Writer: Cullen Bunn
Artist: Danny Luckert
Colorist: Marie Enger
A review by Anelise Farris
Regression #1 introduces readers to Adrian, a twenty-something guy who is overwhelmed by a series of strange and horrifying nightmares that seem a whole lot closer to waking than sleeping. Adrian’s hallucinations/dreams/visions affect his ability to function in the real world; at a party his friends alternate between appearing whole and human to bug-infested, decaying corpses. Adrian’s friend Molly suggests that he visit her friend Sid, a hypnotist, who offers to help Adrian through regression therapy.
Adrian is hesitant to indulge in “new age-y” practices, but he is able to move past his skepticism as he is desperate for answers. The regression therapy involves helping a person to mentally revisit their past—unearthing memories buried in their subconscious, and even memories from a possible past life. After Adrian’s session, it seems that the past is literally becoming unburied, and his descent into madness and restoration is just beginning.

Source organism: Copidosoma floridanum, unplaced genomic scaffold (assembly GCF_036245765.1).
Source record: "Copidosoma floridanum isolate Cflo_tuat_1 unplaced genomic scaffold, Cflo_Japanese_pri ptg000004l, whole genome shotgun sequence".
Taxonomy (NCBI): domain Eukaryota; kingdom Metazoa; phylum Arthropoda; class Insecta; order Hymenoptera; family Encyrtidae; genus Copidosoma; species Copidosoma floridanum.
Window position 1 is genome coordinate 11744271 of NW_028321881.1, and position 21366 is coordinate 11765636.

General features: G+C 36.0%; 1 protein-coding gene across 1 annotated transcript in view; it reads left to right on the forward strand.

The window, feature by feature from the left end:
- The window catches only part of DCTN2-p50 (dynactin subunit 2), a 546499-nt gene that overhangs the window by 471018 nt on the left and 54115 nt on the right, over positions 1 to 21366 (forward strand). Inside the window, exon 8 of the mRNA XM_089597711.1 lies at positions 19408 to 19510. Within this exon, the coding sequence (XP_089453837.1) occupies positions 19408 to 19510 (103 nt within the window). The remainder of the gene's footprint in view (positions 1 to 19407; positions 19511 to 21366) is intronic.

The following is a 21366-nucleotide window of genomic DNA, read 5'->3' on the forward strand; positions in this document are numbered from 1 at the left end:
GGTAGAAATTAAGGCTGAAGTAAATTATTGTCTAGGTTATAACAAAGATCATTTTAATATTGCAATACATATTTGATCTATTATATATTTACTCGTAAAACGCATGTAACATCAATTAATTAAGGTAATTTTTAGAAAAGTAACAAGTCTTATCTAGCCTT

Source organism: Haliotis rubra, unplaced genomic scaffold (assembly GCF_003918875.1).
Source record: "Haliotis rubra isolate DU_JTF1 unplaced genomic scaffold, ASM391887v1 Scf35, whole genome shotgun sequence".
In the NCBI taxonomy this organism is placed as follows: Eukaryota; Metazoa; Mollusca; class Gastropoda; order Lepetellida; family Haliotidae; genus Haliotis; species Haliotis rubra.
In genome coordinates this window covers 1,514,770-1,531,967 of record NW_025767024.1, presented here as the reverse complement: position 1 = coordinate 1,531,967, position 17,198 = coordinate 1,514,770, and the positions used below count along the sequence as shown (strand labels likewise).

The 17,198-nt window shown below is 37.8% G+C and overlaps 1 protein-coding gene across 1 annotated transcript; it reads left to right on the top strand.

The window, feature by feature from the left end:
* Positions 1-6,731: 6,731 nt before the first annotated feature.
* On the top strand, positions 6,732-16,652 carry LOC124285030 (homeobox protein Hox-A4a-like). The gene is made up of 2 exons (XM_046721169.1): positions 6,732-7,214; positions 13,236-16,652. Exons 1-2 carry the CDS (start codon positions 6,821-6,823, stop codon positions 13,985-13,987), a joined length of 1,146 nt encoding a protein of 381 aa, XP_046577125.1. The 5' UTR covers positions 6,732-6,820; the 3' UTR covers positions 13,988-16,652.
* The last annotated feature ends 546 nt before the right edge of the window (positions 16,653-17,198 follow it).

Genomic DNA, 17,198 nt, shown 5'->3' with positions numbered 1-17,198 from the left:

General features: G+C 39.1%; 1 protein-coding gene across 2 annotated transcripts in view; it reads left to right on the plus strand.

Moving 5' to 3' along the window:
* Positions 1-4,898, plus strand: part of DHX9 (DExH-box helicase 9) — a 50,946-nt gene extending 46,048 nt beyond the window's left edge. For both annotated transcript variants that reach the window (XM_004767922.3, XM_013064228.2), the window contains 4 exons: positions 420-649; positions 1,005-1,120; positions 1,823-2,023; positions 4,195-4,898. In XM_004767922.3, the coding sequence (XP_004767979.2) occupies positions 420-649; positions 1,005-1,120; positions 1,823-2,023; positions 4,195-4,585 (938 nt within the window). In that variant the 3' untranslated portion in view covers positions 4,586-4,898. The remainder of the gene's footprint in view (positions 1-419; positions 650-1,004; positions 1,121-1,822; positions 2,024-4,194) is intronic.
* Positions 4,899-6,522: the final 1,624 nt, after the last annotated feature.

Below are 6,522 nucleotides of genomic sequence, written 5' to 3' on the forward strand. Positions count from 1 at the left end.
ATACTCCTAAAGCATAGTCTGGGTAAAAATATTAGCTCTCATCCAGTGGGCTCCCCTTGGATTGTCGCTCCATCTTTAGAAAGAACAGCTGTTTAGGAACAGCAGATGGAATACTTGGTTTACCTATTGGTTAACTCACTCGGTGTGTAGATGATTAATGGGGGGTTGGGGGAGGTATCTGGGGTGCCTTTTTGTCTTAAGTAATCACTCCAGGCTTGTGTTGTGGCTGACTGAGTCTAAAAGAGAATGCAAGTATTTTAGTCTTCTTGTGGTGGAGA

Right from the start, Regression #1 declares itself to be a horror comic: complete with exposed skin, mutilation, and insects burrowing in places that they shouldn’t be. Likewise, the off-white, sickly yellow speech bubbles and italicized front contribute to the comic’s mood. And, the cartoonish art paired with the neutral, slightly off-kilter coloring really works to elevate the creepiness of the atmosphere. It is as though we as readers are seeing everything through Adrian’s point of view, which raises interesting questions about what is real.
Regression #1 makes all the right moves as the first issue of a brand-new comic: it introduces an interesting premise, establishes the environment, and raises enough questions to interest readers in picking up issue #2. At this point I want to know a whole lot more about Adrian: what is his career? What was his childhood like? Is this going to be a comic about multiple past lives or just one? Additionally, Regression #1 ends with a smart, bloody twist that makes it difficult to forget about this series anytime soon.
Buy it! This image-driven comic is a promising start to a new horror comic series about literally unearthing the past. With familiar horror conventions but enough originality to keep readers interested, Regression #1 will appeal to fans of all kinds of mystery and occult reads.